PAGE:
How To Get Rid Of Gnats In Houseplants

We plant lovers don’t want to witness plants being harmed by pests. The problem enters our homes, which is gross, therefore we especially don’t want to see pests in our houseplants! Fungus gnats are pesky, winged insects with little wings that resemble mosquitoes and are about the size of fruit flies. The good news is that compared to many other pests, these plant flies cause significantly less harm, and even better, they’re rather simple to get rid of.

Long legs, transparent wings, and a preference for nutrient-rich, damp soils are characteristics of fungus gnats. These little flies may be seen flying around plant containers, but unlike some more dangerous pests, you won’t observe them actually chewing on the plant’s foliage. However, you will see them in the soil, feeding on the organic matter and hairs from plant roots. Do not underestimate the damage that these bugs can still do if not addressed.

Even though adult fungus gnats only live for about a week, they can have a big impact in that short time by producing up to 300 eggs under the correct circumstances. With such a quick turnaround and a brief life cycle of about 3–4 weeks, populations can grow incredibly quickly.

It’s rather simple to tell if your plant has a fungus gnat issue. Since these plant flies can’t fly very well, they usually stay rather near to the plant. They’ll probably be moving in zigzag patterns while you watch them. It’s typical to witness all the different phases of this bug at once because they reproduce so quickly. It’s likely that some bugs still in their larval stage will be visible if you gently agitate the soil. They inhabit the earth where they eat organic debris and have translucent bodies and glossy, black heads.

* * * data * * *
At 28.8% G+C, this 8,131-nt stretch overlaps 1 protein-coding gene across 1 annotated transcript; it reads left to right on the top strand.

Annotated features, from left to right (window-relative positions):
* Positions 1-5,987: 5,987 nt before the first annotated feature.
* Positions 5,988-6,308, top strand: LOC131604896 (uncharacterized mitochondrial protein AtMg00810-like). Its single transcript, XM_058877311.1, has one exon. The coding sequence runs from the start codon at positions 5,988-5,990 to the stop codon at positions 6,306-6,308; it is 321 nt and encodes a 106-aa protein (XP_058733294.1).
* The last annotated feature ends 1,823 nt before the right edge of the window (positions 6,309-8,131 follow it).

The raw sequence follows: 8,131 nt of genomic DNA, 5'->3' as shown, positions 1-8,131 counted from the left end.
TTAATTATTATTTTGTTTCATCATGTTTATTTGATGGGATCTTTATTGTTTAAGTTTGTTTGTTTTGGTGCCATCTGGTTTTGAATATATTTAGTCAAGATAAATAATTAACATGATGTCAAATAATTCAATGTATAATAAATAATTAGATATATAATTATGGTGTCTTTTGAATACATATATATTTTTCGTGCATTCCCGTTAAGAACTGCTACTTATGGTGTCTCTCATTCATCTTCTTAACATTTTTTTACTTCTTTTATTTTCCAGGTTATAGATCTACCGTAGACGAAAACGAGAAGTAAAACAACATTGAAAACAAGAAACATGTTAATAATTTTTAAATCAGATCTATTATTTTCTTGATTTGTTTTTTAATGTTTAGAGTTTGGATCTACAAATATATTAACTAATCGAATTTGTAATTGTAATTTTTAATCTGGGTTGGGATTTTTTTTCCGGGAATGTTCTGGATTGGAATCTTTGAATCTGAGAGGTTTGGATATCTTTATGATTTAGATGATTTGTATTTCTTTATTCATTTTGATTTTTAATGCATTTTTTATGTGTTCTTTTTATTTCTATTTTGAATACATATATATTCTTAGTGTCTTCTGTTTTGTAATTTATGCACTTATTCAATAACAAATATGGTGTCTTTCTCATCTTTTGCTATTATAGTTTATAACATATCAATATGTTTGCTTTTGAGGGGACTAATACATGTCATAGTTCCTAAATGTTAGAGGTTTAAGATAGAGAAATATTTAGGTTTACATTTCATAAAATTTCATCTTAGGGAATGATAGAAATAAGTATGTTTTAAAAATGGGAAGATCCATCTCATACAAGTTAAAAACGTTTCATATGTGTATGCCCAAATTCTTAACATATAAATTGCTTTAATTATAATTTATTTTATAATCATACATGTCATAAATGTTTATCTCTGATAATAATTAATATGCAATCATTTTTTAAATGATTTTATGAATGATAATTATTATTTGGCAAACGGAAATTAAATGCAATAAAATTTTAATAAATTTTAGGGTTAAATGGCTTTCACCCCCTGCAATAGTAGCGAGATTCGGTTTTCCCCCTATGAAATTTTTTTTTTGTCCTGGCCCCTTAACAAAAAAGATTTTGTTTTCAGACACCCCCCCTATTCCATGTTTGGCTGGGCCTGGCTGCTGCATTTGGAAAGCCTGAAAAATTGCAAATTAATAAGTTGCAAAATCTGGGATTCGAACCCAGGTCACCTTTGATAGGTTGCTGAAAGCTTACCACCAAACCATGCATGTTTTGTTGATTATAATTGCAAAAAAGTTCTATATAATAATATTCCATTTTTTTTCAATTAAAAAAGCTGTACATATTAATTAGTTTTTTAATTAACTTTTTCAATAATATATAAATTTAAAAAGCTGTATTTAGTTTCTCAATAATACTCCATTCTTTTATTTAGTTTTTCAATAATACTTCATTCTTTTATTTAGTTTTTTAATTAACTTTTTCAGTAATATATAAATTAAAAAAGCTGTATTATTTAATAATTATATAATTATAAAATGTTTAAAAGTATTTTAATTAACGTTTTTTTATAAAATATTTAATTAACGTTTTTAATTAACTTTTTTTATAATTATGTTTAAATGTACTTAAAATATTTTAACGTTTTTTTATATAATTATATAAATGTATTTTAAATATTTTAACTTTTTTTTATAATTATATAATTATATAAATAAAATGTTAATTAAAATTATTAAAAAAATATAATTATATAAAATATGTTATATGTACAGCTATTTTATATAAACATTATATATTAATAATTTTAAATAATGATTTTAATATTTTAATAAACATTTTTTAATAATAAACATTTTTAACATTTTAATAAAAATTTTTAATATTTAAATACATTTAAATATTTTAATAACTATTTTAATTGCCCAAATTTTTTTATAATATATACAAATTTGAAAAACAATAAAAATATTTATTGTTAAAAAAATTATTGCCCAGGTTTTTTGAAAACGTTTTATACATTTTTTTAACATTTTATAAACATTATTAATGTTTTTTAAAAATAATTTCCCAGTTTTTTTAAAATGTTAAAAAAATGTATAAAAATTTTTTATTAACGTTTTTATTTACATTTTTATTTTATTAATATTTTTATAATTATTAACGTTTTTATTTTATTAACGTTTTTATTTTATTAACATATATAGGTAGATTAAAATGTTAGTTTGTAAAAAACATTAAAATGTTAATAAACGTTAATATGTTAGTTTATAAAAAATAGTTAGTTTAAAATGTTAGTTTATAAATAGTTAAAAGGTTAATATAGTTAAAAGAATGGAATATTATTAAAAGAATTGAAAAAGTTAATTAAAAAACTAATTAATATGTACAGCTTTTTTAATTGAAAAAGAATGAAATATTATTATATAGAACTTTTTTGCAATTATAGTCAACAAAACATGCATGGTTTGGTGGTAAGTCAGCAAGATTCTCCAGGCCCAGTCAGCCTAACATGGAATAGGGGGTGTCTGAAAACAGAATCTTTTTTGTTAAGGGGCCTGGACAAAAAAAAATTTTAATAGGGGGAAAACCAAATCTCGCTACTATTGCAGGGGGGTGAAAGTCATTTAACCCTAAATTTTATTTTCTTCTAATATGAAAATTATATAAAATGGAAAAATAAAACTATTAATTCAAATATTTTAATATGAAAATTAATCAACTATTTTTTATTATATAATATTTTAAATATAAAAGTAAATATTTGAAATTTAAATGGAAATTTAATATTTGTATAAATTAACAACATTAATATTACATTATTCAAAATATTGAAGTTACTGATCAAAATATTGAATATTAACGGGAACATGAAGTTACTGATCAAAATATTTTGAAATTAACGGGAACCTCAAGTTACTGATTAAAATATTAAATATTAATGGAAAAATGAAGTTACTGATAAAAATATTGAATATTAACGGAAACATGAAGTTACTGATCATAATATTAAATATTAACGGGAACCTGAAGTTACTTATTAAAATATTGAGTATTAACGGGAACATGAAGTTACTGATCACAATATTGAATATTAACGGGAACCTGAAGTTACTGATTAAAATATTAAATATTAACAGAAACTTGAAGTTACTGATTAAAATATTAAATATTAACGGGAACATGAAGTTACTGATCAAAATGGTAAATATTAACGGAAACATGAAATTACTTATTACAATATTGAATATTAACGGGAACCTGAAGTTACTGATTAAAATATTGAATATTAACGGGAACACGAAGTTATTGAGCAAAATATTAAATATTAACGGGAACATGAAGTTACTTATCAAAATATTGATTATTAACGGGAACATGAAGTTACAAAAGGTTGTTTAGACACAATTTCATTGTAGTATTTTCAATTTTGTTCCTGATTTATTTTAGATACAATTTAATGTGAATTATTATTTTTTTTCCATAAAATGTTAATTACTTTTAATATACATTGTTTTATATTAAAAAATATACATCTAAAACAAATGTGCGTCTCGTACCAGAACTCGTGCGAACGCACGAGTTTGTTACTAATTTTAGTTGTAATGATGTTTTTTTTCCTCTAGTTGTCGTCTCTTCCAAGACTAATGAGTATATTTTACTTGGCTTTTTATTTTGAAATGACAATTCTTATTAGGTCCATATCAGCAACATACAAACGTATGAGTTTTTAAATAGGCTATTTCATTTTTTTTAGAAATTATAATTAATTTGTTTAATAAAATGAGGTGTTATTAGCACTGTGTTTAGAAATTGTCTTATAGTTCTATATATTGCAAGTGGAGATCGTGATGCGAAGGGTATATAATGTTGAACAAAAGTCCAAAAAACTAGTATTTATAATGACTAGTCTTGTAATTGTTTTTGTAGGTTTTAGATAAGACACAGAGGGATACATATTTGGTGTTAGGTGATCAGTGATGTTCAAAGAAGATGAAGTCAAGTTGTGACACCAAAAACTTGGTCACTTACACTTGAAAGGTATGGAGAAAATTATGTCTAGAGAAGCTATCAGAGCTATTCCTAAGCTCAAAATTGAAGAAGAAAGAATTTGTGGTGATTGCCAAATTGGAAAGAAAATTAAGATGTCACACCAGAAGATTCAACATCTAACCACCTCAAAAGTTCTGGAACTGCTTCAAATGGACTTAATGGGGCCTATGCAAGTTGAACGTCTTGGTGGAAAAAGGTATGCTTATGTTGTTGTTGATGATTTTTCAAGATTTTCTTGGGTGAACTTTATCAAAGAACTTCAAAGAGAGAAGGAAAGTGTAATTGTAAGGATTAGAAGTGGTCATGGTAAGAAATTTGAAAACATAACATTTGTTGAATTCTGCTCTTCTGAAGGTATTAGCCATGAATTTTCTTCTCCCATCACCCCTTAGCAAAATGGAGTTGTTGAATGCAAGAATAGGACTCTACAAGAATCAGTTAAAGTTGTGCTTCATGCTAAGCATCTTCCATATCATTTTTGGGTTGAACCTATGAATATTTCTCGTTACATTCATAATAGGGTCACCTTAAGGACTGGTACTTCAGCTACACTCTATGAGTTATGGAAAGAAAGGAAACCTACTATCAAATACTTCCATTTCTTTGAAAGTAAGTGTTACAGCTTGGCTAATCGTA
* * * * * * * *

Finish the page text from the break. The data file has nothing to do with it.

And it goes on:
Our plants are getting ready to settle in for the upcoming cold season as winter approaches here in North Dakota. Unfortunately, that signals that these pesky bug populations are about to reach their peak. During this time, dormant plants use less water, which causes their soil to stay moist for longer. Gnats thrive in moist soils because they promote root rot and fungus. Be cautious when bringing delicate plants inside to overwinter since you run the risk of inviting unwelcome pests into your house.

Your plants will start to exhibit signs of stress if ignored and neglected. Fungus gnats don’t directly harm plant leaves, but they eat the root hairs and deplete the soil of vital minerals. This may result in abrupt plant withering and yellowing of the leaves, sluggish development, and a general decline in vigor.

When tackling any pest, you should always start with natural management approaches. The least hazardous and disruptive to your plant and house are typically natural and organic remedies, while chemicals may occasionally be required as a second line of defense. Fortunately, most fungus gnat populations may be controlled and eliminated naturally provided they are discovered and dealt with in a timely manner. Remember that one plant container can hold three to four generations of bugs, so you’ll probably need to apply your favorite approach more than once. Gnats in your indoor plants can be managed in the following ways: